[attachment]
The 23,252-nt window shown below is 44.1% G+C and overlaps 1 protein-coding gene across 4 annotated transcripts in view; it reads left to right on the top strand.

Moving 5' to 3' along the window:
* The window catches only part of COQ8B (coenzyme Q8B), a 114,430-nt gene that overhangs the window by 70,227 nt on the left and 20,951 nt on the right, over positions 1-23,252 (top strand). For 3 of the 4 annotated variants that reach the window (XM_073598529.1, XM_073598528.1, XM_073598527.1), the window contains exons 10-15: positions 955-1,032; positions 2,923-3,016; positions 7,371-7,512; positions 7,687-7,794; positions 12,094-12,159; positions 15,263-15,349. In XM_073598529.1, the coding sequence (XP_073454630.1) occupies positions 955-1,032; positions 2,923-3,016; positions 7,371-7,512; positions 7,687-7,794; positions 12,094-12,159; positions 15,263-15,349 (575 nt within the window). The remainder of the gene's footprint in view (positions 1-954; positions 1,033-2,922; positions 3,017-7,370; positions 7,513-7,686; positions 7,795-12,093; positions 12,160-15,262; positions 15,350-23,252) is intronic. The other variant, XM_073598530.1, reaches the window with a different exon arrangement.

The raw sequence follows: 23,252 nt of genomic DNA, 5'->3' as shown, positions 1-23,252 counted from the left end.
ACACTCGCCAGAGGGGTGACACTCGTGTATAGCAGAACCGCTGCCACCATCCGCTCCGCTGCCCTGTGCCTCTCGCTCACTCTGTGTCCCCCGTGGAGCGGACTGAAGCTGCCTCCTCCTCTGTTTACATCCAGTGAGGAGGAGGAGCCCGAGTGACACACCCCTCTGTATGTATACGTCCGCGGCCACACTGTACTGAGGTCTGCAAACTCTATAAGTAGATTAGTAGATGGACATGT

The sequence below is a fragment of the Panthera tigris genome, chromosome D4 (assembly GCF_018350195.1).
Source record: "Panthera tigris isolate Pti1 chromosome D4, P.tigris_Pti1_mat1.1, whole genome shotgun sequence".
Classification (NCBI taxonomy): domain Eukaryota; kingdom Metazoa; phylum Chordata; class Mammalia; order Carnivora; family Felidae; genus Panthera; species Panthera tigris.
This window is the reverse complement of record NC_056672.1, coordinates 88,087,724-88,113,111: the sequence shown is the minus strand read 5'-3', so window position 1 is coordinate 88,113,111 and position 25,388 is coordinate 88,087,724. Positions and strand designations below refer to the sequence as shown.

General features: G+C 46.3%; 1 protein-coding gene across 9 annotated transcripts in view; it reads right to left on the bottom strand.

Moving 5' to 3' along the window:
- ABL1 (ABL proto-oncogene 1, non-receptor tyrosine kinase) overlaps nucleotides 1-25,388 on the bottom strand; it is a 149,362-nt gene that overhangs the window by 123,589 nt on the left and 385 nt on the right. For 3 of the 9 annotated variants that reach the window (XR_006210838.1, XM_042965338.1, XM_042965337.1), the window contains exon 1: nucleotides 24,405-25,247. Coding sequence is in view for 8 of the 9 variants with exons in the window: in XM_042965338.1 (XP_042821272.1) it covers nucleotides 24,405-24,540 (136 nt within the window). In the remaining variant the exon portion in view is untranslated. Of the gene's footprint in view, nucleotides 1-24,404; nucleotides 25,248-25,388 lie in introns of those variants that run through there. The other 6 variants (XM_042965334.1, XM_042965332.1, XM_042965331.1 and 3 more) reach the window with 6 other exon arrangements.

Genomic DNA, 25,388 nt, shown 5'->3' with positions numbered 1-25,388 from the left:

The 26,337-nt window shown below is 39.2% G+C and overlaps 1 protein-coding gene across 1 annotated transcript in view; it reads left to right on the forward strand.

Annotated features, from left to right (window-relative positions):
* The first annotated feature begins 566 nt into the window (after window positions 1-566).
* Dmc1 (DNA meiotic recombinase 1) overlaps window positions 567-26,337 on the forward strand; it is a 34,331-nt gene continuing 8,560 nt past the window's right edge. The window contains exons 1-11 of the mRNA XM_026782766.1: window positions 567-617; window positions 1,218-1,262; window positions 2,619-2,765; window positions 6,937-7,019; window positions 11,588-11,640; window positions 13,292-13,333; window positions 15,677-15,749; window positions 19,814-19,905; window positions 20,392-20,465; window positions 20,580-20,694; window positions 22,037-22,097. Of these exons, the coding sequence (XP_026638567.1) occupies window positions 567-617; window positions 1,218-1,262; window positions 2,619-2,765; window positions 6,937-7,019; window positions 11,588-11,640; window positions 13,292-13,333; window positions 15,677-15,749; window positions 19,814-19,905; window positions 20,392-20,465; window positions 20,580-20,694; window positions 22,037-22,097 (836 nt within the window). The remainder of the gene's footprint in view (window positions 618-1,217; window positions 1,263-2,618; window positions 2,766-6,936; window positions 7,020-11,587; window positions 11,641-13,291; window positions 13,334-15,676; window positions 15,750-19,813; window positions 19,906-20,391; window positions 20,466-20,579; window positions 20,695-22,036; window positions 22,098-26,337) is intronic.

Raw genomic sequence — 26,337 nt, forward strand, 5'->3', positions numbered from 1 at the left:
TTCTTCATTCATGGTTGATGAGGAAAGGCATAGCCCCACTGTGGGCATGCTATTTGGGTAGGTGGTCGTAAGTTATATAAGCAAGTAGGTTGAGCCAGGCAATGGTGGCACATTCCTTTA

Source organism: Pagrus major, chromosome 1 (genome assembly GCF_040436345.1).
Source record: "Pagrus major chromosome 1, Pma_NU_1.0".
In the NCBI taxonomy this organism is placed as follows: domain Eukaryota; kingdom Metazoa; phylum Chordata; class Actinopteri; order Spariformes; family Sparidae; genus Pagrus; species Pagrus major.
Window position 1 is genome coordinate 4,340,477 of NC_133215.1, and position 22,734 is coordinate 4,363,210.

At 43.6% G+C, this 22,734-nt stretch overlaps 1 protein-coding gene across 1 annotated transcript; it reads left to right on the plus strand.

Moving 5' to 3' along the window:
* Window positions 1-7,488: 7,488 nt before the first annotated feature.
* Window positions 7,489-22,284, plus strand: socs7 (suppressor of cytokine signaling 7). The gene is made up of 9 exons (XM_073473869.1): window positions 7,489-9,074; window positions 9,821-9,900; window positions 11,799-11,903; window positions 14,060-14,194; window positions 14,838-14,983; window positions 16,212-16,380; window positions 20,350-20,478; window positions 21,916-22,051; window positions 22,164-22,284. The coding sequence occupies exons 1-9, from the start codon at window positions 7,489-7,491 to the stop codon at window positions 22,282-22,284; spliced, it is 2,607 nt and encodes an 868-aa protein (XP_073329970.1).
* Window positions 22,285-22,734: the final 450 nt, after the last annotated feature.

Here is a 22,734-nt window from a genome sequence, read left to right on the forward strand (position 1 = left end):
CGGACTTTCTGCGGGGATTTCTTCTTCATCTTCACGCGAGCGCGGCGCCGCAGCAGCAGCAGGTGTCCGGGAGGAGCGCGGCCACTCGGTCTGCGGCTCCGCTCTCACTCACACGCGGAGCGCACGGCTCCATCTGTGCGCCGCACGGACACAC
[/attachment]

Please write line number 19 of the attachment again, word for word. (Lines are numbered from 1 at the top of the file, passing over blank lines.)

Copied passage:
TTCTTCATTCATGGTTGATGAGGAAAGGCATAGCCCCACTGTGGGCATGCTATTTGGGTAGGTGGTCGTAAGTTATATAAGCAAGTAGGTTGAGCCAGGCAATGGTGGCACATTCCTTTA